I hope you have all been having a lovely week. I am back into the swing of things at work and have had a very nice week, weather is pretty dreadful and have a slightly leaky conservatory roof and a very broken garden trellis to deal with but hey ho – such is Winter in Yorkshire!
I often joke to people that stitching and knitting is my therapy, the stuff that keeps me sane and I know that there are lots of others of you out there who feel the same. It doesn’t matter how bad the day has been, or what has been hurtful or difficult to deal with when I light my candles and get out my stitching, sitting on my sofa with a glass of wine I am the happiest bunny in the world. It is lovely as well to create something that also gives pleasure to other people when they receive so it is a double bonus.
Reading my free Metro newspaper on the bus to work today I came across an article about a prisoner of war who had stitched to save his sanity but also within his stitching had used hidden Morse code to include subversive messages. His name was Alexis Casdagli and his work, along with that of his son who he also taught to stitch, has been included in a recent exhibition at the V and A Museum.
There is a really good article about the piece at the following website and here is a pic of the piece from the Metro newspaper site held by his son Tony, there is a clearer view of the Morse code on the web site.
I know there are many other examples of how people have used crafting to while away the hours. I have seen a cross stitch done entirely in human hair from a prison exhibition in Nottingham , a quilt made from uniform jackets by soldiers on campaign and last year at the Birmingham Quilt Show we were shown a wonderful whitework piece done by sailors during their long voyages.I love the fact that I am part of this long history of people who create as therapy – I think it is a wonderful way of calming the soul!
I do not have much to show you this week in the way of stitching progress. I have just completed the stitching on my Winter Exchange piece but cannot show you that yet, however since I had lots of stitching time in Spain I am also part way through a piece for me.
As you know I love snowflakes (but not too much real snow!) and came across this poem a while ago and have finally got around to stitching it so thought I would show you my progress. It is called Snow Poem by Erynne Chard from Red House Crafts. I have just checked on the web site and can’t find it so it must have been an old design.
It is stitched on sparkly Aida (to give my poor old eyes a rest from the small count evenweave I have been using for the exchange piece!) and done with my favourite Silk Mill thread again.
The Silk Mill are having another sale giving 30% off so I have treated myself to a set of green silks this time which will arrive soon! The sale is still on so if you fancy stocking up head on over there. I do love a bargain. Wendy who runs the Silk Mill very kindly sent me a little note on my last order saying she liked the blog and I was really touched – thanks Wendy, I really love your silks!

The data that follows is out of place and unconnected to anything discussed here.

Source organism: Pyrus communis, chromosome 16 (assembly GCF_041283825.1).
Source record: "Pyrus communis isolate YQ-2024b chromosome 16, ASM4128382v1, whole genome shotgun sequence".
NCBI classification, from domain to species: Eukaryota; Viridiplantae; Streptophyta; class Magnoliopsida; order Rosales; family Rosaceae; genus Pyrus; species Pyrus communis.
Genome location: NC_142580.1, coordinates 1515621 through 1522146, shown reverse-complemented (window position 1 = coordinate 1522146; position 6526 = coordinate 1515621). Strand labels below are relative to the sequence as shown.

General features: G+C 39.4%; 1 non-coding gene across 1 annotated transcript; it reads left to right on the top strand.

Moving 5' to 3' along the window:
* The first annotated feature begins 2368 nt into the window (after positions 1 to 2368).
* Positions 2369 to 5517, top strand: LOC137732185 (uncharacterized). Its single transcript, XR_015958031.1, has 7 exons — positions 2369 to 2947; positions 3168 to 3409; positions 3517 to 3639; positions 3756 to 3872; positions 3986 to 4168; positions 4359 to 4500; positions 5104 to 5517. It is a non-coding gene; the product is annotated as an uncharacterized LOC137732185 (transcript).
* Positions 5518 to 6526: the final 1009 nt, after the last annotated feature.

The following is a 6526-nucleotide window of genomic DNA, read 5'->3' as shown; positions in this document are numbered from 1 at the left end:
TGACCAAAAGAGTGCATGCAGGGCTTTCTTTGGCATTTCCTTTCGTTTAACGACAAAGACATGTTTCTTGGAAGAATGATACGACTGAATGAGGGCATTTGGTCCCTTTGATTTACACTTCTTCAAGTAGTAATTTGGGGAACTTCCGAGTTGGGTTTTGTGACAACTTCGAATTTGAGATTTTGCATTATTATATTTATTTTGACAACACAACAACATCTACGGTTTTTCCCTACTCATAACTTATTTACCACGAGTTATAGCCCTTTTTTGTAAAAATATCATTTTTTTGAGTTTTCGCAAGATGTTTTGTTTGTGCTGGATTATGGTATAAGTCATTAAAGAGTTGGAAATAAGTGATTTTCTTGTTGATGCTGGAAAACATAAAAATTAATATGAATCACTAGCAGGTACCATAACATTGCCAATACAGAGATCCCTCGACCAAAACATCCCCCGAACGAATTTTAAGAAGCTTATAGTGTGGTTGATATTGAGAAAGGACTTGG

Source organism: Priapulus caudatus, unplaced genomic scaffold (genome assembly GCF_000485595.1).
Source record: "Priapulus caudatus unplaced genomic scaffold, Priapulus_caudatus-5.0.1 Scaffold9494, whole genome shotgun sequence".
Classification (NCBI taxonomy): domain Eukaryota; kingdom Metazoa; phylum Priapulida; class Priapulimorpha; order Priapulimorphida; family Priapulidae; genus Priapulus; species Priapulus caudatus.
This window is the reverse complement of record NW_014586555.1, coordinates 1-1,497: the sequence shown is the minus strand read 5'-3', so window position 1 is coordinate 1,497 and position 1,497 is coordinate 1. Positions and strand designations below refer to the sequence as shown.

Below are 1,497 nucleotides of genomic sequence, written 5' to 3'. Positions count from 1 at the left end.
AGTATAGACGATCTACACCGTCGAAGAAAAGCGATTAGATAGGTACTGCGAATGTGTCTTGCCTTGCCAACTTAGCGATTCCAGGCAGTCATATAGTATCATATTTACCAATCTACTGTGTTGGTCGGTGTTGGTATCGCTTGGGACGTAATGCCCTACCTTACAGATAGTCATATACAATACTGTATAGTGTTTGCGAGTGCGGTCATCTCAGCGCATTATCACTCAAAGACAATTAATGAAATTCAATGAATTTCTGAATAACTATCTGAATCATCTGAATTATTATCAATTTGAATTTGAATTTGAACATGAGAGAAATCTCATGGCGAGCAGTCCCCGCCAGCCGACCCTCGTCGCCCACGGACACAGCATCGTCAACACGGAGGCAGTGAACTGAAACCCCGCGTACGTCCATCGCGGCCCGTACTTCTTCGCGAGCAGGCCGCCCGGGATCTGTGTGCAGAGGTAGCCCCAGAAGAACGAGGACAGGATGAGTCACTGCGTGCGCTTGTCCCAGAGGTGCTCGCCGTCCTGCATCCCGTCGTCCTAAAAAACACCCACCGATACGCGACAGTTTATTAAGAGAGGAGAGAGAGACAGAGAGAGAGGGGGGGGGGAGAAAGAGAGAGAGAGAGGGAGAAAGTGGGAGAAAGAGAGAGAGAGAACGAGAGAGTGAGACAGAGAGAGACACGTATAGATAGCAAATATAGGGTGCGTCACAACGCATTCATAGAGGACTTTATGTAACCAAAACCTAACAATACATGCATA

I have a number of different themed seasonal stitched ornies thanks to my exchanges but am very short on Winter ones so am going to spend a couple of months stitching just stuff for me on a Winter theme so that I can have another lovely seasonal display.
I do hope that you have had time for some therapy this week and thank you very much for visiting.Stay warm!
4 thoughts on “Stitching for sanity”
Alison, I too read this article in the Telegraph last week – Alexis Casdagli a POW who stitched a wonderful cross stitch embroidery, which helped to save his sanity and included in the design were coded messages, which I found very interesting.
I find stitching very, very relaxing and have just started my new online embroidery class this week. Will email you with the link so you can have a look see.
Thanks Barbara will go and have a look at your lovely things!
Aha! You’re short on Christmas ornaments for yourself ’cause you always give them away!
How very interesting about the soldiers. In This Life just posted the other day about some prisoners in the UK who do a lot of stitching and they sell it. I’ve always thought, if I were ever imprisoned, I would hope they’d let me have some sewing tools! ;-D
I know I do – got to stop giving stuff away and do more for me but I do love doing exchanges and giveaways – just have to stitch faster and spend more time on it (if only!).
In the UK we have a project who works with prisons called Fine Cell work and they teach embroidery. It is something I would love to volunteer for if I ever got the chance. I visit prisons quite often as part of my work – we have trainee teachers on placement and I really think that stitching could be really good for sanity there. It also gives them chance to earn extra money and get useful skills.